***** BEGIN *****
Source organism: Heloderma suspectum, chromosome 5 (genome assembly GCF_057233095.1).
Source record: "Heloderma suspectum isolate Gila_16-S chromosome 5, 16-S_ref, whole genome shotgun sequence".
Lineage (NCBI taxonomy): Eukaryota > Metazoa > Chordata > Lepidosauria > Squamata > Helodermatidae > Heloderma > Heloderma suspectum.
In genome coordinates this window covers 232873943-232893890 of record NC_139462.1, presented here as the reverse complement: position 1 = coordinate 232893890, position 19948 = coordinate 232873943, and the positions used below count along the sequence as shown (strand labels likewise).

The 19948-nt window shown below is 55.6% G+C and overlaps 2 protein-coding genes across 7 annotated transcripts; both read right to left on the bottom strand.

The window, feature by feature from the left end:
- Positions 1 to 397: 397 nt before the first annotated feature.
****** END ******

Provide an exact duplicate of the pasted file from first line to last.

Source organism: Heloderma suspectum, chromosome 5 (genome assembly GCF_057233095.1).
Source record: "Heloderma suspectum isolate Gila_16-S chromosome 5, 16-S_ref, whole genome shotgun sequence".
Lineage (NCBI taxonomy): Eukaryota > Metazoa > Chordata > Lepidosauria > Squamata > Helodermatidae > Heloderma > Heloderma suspectum.
In genome coordinates this window covers 232873943-232893890 of record NC_139462.1, presented here as the reverse complement: position 1 = coordinate 232893890, position 19948 = coordinate 232873943, and the positions used below count along the sequence as shown (strand labels likewise).

The 19948-nt window shown below is 55.6% G+C and overlaps 2 protein-coding genes across 7 annotated transcripts; both read right to left on the bottom strand.

The window, feature by feature from the left end:
- Positions 1 to 397: 397 nt before the first annotated feature.